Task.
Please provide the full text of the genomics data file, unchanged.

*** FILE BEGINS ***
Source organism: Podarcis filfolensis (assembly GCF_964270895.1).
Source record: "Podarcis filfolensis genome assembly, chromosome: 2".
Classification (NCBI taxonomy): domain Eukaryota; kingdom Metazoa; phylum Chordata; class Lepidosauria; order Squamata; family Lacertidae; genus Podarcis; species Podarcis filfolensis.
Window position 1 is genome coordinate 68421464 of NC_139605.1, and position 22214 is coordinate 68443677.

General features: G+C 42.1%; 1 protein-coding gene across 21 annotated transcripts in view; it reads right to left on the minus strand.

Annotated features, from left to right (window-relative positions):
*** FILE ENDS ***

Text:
Source organism: Podarcis filfolensis (assembly GCF_964270895.1).
Source record: "Podarcis filfolensis genome assembly, chromosome: 2".
Classification (NCBI taxonomy): domain Eukaryota; kingdom Metazoa; phylum Chordata; class Lepidosauria; order Squamata; family Lacertidae; genus Podarcis; species Podarcis filfolensis.
Window position 1 is genome coordinate 68421464 of NC_139605.1, and position 22214 is coordinate 68443677.

General features: G+C 42.1%; 1 protein-coding gene across 21 annotated transcripts in view; it reads right to left on the minus strand.

Annotated features, from left to right (window-relative positions):